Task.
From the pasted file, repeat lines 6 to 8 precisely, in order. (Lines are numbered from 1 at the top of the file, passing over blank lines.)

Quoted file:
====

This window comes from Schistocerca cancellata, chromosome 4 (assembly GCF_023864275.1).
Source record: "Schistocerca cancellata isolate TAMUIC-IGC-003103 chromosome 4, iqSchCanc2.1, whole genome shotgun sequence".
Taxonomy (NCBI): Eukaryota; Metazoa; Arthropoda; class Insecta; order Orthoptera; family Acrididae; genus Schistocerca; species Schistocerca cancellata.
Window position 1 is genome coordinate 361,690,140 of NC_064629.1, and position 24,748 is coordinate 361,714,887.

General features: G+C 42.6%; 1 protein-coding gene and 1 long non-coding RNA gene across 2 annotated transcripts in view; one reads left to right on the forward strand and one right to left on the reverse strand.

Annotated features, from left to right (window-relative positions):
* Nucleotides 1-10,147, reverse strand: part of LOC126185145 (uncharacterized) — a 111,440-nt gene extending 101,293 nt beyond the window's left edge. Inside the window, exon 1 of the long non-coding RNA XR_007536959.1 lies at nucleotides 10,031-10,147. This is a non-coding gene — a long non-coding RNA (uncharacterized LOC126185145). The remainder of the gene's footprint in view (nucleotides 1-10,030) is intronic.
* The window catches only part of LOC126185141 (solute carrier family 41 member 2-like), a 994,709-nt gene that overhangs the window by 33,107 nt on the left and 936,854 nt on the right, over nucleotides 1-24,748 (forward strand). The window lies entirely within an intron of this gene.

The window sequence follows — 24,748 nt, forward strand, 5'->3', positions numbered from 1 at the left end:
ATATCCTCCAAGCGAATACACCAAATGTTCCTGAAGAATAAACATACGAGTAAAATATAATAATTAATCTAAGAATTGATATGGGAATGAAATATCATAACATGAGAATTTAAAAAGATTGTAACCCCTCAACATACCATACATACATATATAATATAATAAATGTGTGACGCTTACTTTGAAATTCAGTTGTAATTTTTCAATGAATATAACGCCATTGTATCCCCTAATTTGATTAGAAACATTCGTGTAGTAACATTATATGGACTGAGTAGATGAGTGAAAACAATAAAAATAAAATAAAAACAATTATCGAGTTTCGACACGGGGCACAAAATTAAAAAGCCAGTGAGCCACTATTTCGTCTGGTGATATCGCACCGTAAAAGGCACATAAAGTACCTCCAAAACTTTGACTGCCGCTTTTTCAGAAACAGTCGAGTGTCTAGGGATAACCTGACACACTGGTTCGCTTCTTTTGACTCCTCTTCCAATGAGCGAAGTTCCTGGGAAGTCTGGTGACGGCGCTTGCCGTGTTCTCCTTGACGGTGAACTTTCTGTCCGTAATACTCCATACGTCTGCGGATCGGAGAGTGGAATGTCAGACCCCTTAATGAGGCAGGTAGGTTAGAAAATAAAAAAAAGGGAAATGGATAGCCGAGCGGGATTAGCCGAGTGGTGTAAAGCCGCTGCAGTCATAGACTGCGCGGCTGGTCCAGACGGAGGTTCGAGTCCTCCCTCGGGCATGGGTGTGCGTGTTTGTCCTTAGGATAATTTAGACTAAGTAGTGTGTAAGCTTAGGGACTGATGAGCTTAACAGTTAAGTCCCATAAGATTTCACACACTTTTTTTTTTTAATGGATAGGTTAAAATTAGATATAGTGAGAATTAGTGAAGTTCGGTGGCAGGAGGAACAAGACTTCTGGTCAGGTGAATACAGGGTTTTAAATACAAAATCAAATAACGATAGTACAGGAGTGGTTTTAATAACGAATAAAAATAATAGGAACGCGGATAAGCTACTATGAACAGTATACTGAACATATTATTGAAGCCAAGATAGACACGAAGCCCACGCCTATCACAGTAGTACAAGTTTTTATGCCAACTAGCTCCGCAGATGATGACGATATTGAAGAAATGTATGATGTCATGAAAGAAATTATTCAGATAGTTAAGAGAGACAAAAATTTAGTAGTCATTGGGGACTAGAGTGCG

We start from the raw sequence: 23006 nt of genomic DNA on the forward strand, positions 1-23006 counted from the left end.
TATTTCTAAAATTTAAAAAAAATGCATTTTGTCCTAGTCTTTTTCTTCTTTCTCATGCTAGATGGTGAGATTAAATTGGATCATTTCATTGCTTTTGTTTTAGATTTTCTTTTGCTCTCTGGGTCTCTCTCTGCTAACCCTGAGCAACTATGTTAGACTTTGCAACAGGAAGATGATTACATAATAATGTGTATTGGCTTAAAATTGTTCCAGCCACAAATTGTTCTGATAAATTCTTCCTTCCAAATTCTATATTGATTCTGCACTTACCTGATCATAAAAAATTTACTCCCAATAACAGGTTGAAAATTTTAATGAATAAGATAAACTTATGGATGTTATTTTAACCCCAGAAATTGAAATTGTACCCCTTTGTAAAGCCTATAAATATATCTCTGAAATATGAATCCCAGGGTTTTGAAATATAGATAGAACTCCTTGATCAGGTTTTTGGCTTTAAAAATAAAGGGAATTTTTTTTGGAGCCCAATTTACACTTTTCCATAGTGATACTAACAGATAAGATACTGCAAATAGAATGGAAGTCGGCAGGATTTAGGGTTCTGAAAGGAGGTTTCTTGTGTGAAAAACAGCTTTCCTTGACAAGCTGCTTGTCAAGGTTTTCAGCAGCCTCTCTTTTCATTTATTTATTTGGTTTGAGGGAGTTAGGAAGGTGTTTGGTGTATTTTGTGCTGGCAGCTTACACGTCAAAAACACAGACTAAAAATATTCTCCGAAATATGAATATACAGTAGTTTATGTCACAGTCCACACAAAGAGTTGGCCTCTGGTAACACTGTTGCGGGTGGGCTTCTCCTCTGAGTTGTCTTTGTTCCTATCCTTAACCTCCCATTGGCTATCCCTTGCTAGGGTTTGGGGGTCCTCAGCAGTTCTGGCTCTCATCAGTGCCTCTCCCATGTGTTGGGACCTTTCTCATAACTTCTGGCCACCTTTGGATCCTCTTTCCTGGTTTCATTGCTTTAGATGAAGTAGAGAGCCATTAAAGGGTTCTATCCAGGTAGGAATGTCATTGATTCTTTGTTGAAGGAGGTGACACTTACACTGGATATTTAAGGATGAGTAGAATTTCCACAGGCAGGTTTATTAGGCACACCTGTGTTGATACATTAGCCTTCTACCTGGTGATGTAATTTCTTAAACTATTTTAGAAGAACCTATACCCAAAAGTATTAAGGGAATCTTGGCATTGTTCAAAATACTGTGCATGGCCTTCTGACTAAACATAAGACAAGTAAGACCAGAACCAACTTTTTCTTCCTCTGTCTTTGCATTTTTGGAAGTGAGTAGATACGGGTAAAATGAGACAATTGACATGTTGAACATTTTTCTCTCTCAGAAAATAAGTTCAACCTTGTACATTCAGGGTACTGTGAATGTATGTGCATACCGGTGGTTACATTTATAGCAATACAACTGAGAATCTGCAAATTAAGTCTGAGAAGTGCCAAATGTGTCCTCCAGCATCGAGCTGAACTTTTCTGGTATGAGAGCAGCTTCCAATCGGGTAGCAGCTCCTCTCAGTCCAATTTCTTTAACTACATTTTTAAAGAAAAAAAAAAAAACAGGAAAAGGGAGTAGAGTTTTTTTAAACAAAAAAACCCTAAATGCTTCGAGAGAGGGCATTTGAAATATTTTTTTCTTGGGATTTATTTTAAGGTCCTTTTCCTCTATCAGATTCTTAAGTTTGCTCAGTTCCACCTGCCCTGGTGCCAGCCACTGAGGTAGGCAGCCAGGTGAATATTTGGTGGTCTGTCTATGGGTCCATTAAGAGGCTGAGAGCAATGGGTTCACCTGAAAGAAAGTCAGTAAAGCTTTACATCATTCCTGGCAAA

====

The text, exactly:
Annotated features, from left to right (window-relative positions):
* Nucleotides 1-10,147, reverse strand: part of LOC126185145 (uncharacterized) — a 111,440-nt gene extending 101,293 nt beyond the window's left edge. Inside the window, exon 1 of the long non-coding RNA XR_007536959.1 lies at nucleotides 10,031-10,147. This is a non-coding gene — a long non-coding RNA (uncharacterized LOC126185145). The remainder of the gene's footprint in view (nucleotides 1-10,030) is intronic.
* The window catches only part of LOC126185141 (solute carrier family 41 member 2-like), a 994,709-nt gene that overhangs the window by 33,107 nt on the left and 936,854 nt on the right, over nucleotides 1-24,748 (forward strand). The window lies entirely within an intron of this gene.